Researchers want to improve how well a composite material consisting of carbon fibres and a polymer resin can store and discharge large amounts of energy. Could developments in semiconducting ink lead to low-cost “printable” energy storage?
At present carbon fiber would seem the material of choice and this blog proposed that printable carbon paper could be the roof of a bus instead of super capacitor modules installing on top of the roof. It seemed an inexpensive way of fabricating the material for storage as well as the power electronics for safely managing the electric power.
There also was a recent IBM announcement about semiconductor design with graphene on a silicon substrate, which suggests the possibility of electric power storage in and transfer from the car body.
And now, according to EV World News Wire, researchers have patented a material that can store and discharge electrical energy. A research team from Imperial College London and their European partners, including Volvo Car Corporation,* report that the material is strong enough and light enough for car parts.
* Editor’s note: The 3-year European Union funded project includes researchers from the Departments of Chemistry (Professor Anthony Kucernak, Professor Milo Shaffer, Dr Joachim Steinke), Aeronautics (Dr Emile Greenhalgh) and Chemical Engineering and Chemical Technology (Professor Alexander Bismarck) at Imperial College London. European academic and industrial partners include Swerea SICOMP, INASCO Hella, Chalmers, Advanced Composites Group, Nanocyl, Volvo Car Corporation, Bundesanstalt Fur Material forschung undprufung, ETC Battery and Fuel Cells Sweden.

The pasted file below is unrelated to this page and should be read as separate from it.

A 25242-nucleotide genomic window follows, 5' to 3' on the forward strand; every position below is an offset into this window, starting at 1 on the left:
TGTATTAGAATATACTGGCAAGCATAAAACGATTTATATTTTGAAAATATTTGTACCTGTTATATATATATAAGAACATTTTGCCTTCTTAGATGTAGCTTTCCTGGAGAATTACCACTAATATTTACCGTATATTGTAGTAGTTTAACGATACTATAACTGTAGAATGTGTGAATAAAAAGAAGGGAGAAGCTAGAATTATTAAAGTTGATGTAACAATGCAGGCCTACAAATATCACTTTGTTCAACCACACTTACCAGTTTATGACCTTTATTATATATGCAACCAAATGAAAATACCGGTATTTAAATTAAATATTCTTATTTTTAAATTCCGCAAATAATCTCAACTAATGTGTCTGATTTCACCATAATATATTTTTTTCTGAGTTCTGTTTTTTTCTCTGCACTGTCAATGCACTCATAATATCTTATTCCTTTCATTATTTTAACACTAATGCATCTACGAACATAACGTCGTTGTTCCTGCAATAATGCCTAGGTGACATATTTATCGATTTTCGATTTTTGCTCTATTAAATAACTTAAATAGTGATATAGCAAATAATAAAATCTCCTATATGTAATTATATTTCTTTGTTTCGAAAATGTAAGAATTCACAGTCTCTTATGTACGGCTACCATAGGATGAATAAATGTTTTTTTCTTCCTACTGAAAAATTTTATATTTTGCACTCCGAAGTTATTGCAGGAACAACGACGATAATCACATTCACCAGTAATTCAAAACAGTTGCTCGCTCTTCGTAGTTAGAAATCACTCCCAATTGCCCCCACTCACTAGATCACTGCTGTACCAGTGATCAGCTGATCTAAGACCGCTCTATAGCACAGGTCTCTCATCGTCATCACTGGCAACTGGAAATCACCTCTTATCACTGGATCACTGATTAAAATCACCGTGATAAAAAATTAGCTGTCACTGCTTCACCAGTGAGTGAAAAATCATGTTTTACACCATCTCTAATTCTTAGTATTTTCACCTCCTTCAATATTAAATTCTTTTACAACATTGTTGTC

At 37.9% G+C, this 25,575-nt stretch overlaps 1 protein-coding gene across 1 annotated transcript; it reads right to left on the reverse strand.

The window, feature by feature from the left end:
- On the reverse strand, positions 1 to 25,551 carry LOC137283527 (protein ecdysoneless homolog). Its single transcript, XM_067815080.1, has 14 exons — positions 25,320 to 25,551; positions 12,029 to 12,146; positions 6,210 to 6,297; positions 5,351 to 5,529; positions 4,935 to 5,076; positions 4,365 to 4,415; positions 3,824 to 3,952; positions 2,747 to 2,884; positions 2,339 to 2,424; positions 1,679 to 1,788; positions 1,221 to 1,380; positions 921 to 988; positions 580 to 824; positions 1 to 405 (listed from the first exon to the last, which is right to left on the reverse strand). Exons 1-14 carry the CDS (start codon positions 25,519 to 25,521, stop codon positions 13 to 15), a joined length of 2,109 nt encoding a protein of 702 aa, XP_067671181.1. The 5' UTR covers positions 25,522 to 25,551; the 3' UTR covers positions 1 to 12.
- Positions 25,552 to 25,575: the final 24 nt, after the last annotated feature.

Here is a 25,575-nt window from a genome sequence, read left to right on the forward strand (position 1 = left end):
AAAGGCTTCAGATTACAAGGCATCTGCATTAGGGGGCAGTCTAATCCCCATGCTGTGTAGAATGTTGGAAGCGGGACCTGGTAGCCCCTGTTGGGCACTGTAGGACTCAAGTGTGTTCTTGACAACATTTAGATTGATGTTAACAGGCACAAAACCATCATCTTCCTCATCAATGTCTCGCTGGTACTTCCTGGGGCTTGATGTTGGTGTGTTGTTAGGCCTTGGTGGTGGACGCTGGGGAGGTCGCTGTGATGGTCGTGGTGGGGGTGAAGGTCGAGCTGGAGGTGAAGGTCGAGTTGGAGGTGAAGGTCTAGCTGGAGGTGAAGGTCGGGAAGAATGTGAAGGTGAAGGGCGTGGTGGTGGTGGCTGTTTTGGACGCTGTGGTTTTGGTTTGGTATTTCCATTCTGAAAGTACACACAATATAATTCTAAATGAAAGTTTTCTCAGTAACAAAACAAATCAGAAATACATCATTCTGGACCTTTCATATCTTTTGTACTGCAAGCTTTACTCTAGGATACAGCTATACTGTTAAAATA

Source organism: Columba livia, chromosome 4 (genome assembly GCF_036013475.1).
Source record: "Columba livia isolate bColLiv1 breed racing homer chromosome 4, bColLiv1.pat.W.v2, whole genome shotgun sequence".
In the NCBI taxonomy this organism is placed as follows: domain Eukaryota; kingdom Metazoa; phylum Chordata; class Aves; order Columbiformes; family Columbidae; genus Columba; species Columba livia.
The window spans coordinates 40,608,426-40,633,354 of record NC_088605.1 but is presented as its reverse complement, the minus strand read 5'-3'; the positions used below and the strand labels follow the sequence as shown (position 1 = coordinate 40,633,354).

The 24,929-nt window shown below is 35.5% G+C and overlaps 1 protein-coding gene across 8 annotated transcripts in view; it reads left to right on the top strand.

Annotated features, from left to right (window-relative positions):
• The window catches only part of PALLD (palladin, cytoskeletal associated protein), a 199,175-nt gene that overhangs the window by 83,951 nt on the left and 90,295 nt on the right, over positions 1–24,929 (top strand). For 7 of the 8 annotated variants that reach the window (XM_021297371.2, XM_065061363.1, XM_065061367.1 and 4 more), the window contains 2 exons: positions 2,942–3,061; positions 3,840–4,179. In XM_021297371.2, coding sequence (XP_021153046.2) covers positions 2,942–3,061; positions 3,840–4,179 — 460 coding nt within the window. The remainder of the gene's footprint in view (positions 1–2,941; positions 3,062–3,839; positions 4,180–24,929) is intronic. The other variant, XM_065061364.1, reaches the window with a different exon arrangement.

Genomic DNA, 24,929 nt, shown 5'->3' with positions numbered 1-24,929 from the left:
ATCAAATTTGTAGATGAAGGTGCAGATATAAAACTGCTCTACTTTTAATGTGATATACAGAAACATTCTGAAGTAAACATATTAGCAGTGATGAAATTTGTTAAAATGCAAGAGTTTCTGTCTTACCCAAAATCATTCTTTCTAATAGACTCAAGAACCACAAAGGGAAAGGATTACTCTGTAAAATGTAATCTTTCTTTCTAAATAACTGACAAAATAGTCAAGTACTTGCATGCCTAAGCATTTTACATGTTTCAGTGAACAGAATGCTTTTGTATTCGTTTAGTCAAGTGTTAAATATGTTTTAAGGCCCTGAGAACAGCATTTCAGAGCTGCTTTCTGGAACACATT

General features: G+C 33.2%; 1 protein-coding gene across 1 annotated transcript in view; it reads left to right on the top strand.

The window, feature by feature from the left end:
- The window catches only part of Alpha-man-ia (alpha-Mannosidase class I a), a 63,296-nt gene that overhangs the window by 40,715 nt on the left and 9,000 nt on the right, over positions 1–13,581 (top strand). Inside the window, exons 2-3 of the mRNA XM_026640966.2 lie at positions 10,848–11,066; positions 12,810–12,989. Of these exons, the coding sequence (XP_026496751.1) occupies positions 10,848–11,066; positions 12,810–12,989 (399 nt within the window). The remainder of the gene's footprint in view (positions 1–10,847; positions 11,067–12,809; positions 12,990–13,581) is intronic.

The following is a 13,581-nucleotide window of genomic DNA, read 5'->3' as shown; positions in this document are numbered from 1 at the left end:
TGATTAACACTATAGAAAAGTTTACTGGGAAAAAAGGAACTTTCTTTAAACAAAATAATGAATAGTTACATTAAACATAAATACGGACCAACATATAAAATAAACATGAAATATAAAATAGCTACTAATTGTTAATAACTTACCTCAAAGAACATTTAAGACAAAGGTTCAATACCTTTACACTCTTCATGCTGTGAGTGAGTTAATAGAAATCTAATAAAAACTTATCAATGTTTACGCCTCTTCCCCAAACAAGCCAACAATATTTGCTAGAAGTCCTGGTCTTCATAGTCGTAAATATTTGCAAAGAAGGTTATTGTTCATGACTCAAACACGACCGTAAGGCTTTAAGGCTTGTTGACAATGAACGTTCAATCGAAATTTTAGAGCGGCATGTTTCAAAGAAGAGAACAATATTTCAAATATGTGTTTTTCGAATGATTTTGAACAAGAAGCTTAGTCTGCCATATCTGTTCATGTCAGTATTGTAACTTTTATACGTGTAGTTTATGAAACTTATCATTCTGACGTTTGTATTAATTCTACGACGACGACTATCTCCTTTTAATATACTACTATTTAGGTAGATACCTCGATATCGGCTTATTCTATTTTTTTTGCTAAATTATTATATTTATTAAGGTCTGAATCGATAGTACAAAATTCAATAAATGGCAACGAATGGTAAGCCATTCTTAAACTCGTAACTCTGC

Ultimately, they expect that this material could be used in hybrid petrol/electric vehicles to make them lighter, more compact and more energy-efficient, enabling drivers to travel for longer distances before needing to recharge their cars.
In addition, the researchers believe the material, which has been patented by Imperial, could potentially be used for the casings of many everyday objects such as mobile phones and computers, so that they would not need a separate battery. This would make such devices smaller, more lightweight and more portable.
The project co-ordinator, Dr Emile Greenhalgh, from the Department of Aeronautics at Imperial College London, says:
“We are really excited about the potential of this new technology. We think the car of the future could be drawing power from its roof, its bonnet or even the door, thanks to our new composite material. Even the Sat Nav could be powered by its own casing. The future applications for this material don’t stop there – you might have a mobile phone that is as thin as a credit card because it no longer needs a bulky battery, or a laptop that can draw energy from its casing so it can run for a longer time without recharging. We’re at the first stage of this project and there is a long way to go, but we think our composite material shows real promise.”
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